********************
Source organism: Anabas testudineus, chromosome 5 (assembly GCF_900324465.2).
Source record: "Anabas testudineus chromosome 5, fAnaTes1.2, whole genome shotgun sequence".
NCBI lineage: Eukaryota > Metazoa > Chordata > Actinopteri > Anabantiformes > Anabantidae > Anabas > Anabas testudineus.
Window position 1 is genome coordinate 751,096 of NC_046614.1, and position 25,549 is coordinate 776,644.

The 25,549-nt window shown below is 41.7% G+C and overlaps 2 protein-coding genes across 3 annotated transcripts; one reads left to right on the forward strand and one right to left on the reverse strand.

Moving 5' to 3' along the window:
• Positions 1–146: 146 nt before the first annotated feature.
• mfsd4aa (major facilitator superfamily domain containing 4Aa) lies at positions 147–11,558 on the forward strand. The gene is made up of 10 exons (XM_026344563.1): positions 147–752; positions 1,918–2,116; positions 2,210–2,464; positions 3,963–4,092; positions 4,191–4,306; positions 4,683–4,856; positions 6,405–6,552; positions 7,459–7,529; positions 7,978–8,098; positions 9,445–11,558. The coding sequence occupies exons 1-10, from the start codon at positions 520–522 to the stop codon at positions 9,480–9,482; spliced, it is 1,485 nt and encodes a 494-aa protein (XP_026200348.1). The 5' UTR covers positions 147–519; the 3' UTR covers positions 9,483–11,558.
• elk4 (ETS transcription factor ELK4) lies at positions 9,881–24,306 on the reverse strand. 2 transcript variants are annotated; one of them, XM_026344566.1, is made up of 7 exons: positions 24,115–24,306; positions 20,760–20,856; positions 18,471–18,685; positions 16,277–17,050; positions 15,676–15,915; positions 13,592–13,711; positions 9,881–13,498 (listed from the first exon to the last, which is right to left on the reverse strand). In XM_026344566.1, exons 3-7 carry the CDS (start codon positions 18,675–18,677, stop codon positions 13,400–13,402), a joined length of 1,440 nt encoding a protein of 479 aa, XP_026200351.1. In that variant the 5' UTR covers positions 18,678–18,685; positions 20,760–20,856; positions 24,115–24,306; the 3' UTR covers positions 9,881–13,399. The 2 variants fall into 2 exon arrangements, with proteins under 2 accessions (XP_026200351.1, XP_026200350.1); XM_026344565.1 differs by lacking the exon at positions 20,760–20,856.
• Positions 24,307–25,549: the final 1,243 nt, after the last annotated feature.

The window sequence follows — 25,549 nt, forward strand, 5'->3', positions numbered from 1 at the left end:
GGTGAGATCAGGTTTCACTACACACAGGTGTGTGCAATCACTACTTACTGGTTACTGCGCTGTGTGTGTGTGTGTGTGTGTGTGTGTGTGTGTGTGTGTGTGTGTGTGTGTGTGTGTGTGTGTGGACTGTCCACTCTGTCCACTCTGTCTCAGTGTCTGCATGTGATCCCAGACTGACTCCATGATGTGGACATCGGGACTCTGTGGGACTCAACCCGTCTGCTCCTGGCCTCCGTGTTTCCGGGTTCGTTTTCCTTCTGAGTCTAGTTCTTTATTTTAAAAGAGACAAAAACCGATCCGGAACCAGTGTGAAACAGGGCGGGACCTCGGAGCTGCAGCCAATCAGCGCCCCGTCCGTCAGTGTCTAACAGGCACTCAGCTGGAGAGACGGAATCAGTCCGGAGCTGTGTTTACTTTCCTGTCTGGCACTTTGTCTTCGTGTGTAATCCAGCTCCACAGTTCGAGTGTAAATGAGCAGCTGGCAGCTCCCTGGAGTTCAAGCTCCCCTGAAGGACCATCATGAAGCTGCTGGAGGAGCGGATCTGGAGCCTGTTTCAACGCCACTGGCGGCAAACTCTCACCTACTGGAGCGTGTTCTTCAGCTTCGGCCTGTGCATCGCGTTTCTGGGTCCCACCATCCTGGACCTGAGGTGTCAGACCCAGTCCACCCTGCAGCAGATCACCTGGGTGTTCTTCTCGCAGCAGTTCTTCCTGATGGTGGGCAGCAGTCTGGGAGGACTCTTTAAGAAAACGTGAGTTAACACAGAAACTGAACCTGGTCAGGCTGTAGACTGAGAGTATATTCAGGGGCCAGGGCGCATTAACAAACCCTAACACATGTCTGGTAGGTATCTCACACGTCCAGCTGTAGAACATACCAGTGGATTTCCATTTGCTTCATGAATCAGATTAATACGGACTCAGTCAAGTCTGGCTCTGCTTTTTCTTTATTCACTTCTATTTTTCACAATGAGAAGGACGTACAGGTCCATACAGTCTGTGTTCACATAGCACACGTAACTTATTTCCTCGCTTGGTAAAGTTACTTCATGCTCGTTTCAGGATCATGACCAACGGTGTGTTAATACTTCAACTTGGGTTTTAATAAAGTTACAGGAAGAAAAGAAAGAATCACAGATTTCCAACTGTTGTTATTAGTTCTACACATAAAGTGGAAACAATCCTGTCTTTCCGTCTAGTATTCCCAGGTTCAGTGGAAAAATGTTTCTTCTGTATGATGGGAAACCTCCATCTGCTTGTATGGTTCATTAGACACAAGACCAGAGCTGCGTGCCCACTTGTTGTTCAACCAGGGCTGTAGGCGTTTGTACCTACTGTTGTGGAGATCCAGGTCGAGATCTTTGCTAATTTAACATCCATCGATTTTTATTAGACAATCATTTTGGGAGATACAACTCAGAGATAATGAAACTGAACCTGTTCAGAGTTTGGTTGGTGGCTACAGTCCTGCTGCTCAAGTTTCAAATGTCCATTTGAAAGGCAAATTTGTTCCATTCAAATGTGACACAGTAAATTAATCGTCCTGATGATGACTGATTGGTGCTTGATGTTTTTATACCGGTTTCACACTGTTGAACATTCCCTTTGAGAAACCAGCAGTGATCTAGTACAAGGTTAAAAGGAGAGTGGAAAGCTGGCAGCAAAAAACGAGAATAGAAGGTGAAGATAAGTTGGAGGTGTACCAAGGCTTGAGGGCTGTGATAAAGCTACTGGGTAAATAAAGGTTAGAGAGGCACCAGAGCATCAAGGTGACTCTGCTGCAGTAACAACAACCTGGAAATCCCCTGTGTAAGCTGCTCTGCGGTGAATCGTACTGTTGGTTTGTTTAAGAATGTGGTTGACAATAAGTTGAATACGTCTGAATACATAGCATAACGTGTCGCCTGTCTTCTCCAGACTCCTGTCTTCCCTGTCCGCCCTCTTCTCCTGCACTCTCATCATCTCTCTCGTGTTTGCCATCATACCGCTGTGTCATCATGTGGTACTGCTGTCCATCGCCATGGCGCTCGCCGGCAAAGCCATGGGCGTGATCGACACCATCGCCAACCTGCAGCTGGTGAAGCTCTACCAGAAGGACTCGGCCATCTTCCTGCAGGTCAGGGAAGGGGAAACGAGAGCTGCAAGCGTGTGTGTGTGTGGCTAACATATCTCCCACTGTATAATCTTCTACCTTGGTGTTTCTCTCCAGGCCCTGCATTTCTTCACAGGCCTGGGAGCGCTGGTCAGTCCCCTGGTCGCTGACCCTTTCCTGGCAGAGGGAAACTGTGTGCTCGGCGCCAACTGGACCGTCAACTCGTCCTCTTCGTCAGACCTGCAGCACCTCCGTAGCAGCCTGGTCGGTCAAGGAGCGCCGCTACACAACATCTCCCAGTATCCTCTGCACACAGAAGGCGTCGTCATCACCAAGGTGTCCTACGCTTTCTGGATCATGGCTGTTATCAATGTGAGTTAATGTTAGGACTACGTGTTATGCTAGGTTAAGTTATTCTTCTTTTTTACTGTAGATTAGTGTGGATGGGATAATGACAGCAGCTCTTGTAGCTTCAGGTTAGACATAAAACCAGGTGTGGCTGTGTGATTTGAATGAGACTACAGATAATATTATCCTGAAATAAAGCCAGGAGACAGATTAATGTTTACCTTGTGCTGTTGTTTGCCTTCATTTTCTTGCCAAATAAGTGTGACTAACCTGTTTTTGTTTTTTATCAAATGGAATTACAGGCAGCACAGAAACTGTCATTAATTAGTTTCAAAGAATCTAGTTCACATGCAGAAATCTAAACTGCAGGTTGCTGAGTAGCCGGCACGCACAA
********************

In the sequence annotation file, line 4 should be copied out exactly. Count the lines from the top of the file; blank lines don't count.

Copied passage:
Window position 1 is genome coordinate 751,096 of NC_046614.1, and position 25,549 is coordinate 776,644.